Sunday, June 20, 2010

Some, Not All, Property Owners to be Protected by Lisa Fogarty - Queens Chronicle

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Homeowners in some sections of Queens are being offered protection from predatory real estate agents who use scare tactics to create and then cash in on their investment insecurities.

New York Secretary of State Lorraine Cortes-Vazquez announced last week that the neighborhoods of Woodhaven, South Ozone Park, Whitestone, Bellerose, Bayside, Queens Village and the Rockaways — as well as parts of northeast Bronx — have been declared cease-and-desist zones, which means real estate brokers and salespersons are prohibited from soliciting homeowners in those areas.

“The purpose of the cease-and-desist rule is to protect the public,” Cortes-Vazquez said. “After studying this issue for the last year, and hearing evidence that homeowners within the proposed zones have received frequent mailings, unwanted flyers and pesky telephone calls, as well as door-to-door visits soliciting the sale of listing of their property, we have determined that placing parts of the Bronx and Queens under the cease-and-desist rule will protect the thousands of New Yorkers in these neighborhoods who are planning to remain in their homes in the forseeable future.”

Once a cease-and-desist area is established, homeowners who want to be placed on the cease-and-desist list must fill out a form located on the Department of State website or can call the Division of Licensing Services at (518) 474-4752 with any questions.

Those homeowners who registered on the last list will have to re-register, as is required every five years.

Cease-and-desist protection laws stem from the real estate practice of blockbusting, in which real estate brokers solicited white property owners and told them racial or religious minorities were moving into their neighborhoods, which they claimed would cause property values to plummet. Owners were then encouraged to sell their homes at a loss.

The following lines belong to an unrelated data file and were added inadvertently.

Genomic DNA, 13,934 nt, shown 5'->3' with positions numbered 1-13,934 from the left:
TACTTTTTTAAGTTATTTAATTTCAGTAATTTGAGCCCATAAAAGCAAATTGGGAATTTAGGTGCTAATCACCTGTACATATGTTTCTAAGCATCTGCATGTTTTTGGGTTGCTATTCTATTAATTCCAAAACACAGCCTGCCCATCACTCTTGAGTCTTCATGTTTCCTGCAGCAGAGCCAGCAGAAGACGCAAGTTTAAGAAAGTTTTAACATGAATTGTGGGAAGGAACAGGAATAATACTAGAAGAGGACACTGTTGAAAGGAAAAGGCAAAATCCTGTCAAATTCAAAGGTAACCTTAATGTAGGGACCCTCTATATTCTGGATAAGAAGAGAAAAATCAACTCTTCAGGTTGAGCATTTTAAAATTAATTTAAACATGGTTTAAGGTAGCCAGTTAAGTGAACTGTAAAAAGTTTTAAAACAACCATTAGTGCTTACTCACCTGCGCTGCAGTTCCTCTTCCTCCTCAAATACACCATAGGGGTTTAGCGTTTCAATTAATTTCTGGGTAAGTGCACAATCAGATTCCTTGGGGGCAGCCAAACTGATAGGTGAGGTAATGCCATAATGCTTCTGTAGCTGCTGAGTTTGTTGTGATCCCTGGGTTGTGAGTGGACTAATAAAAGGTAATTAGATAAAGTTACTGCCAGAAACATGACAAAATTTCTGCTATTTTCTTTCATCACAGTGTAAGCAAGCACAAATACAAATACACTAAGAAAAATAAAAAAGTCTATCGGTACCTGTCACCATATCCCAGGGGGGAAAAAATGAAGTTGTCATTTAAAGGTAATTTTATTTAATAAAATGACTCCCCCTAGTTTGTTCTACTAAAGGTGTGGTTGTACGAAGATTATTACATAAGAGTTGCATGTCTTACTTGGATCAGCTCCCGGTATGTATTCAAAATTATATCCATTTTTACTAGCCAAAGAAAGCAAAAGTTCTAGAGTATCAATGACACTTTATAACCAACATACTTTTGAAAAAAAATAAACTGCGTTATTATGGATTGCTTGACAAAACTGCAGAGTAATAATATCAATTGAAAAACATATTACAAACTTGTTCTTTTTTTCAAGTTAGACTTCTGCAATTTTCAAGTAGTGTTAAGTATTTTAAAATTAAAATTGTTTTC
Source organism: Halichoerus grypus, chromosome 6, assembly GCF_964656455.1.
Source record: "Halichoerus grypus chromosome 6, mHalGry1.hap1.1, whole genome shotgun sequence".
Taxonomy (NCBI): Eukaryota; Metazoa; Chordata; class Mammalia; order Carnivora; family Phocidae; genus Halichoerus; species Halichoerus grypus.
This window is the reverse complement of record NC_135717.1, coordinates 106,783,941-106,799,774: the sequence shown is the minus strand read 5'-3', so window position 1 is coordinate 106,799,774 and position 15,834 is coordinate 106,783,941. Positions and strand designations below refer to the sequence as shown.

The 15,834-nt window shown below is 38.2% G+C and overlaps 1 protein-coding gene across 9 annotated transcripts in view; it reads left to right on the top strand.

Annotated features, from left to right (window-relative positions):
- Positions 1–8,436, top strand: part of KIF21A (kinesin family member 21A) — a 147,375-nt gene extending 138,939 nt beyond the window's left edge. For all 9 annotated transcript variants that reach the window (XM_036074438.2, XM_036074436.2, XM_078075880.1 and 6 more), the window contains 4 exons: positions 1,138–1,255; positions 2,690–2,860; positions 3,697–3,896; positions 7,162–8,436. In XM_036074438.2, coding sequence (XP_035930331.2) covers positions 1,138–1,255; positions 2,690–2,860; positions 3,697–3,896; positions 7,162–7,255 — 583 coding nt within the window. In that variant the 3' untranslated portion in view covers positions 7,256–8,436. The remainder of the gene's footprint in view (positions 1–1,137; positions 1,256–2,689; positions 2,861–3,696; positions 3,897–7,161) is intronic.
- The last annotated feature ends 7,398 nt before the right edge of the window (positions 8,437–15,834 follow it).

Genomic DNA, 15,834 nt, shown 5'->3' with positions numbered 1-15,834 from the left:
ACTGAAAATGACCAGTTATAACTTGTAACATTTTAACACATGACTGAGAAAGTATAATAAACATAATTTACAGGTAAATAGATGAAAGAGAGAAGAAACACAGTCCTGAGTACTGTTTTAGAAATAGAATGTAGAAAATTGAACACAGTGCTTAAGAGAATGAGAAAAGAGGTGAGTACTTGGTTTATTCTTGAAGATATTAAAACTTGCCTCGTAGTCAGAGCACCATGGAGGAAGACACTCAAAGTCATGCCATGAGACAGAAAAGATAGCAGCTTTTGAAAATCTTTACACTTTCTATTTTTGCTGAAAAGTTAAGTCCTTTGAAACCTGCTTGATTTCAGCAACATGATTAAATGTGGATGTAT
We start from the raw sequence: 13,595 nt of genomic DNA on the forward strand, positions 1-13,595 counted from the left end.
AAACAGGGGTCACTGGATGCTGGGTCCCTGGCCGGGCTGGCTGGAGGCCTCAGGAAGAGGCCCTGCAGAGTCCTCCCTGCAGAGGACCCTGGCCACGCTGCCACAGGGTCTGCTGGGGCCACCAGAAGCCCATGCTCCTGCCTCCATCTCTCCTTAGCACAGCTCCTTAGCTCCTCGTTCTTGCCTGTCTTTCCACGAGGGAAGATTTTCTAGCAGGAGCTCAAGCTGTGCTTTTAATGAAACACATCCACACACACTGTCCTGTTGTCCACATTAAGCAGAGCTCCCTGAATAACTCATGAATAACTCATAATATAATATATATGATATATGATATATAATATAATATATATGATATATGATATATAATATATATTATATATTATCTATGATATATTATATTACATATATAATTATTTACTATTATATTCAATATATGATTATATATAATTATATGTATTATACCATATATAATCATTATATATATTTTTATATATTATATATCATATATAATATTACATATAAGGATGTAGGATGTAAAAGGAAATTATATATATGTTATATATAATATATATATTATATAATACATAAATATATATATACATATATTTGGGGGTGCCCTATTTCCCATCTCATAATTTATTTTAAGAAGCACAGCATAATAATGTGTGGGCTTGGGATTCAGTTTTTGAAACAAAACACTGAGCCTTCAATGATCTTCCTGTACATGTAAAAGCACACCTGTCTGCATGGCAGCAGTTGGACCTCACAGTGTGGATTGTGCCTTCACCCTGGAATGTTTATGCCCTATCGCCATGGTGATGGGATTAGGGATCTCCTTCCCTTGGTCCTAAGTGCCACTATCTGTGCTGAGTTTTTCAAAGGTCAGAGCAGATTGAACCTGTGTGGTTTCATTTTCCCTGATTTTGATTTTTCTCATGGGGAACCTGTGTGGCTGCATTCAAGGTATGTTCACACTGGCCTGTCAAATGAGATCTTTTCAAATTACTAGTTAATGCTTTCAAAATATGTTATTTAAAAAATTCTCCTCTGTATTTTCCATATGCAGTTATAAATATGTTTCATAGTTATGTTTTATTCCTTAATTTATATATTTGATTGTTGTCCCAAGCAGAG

The entire borough of Queens was entitled to cease-and-desist until 2009, when the five-year term expired and state officials decided soliciting was no longer a problem that required protection.

But Assemblywoman Audrey Pheffer (D-Ozone Park) says many residents in neighborhoods like Howard Beach and Ozone Park were diligent about placing their names on the cease-and-desist list last time around and are now going to lose out on protection because the law worked so well.

At a borough-wide hearing in Ozone Park that Pheffer held soon after the law expired, many residents came forth to share stories of how they had been propositioned by real estate agents and brokers, many of whom were now attempting to profit off the foreclosure and subprime mortgage crisis.

“Now it’s a bad economy and real estate agents are coming and saying ‘look, you should take what you can get because you’re going to lose money on your house,’” Pheffer said. “A lot of people, especially seniors, get scared because they don’t want to lose their investment.”

Anyone who received a solicitation from a real estate agent is encouraged to report it to Cortes-Vazquez’s office, as she will consider expanding cease-and-desist protection to other areas as needed.